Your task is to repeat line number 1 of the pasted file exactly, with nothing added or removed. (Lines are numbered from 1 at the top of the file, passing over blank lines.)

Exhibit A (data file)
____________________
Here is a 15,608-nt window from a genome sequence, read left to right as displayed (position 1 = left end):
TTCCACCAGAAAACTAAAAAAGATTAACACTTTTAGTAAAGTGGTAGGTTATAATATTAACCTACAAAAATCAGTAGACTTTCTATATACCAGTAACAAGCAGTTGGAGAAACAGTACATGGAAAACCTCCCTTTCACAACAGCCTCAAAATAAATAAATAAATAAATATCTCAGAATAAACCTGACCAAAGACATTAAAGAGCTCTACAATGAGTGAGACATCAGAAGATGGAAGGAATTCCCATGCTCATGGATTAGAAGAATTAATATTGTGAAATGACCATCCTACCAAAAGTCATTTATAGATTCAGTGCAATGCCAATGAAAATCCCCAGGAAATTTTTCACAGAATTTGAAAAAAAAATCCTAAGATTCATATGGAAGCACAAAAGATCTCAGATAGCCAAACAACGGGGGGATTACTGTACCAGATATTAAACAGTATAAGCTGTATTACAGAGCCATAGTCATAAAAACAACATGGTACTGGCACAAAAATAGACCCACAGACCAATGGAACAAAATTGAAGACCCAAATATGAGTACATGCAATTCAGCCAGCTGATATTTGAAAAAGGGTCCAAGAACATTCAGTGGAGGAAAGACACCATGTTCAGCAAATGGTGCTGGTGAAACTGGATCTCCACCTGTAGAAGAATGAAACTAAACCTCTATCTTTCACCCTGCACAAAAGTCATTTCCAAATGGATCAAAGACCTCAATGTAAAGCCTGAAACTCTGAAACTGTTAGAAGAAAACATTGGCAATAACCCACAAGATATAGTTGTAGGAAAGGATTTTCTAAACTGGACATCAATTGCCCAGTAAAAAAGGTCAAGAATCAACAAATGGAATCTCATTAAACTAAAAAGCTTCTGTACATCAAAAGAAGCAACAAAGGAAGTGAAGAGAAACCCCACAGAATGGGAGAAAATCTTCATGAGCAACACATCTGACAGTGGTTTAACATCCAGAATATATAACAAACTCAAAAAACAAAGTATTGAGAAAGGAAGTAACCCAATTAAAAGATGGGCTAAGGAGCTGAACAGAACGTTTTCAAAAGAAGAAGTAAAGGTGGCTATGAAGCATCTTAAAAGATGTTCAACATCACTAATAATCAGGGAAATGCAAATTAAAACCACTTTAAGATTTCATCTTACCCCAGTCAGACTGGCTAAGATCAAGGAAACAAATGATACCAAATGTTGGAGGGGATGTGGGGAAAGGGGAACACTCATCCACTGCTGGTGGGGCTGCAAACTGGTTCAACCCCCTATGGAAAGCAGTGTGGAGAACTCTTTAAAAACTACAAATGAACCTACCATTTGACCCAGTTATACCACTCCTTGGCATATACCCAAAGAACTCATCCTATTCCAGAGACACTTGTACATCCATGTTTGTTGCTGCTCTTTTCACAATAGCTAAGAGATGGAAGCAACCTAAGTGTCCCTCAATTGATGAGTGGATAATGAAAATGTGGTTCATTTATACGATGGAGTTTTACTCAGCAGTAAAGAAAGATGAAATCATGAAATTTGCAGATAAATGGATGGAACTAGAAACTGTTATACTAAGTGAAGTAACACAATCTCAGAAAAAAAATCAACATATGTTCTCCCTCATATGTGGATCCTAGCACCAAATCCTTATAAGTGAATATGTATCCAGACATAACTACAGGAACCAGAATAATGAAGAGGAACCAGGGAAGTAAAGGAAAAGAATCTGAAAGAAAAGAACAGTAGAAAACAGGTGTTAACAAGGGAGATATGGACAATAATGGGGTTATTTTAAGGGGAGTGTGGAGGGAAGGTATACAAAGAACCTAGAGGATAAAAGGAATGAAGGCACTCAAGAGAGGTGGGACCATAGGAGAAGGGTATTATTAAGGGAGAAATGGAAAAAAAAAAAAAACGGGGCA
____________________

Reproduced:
Here is a 15,608-nt window from a genome sequence, read left to right as displayed (position 1 = left end):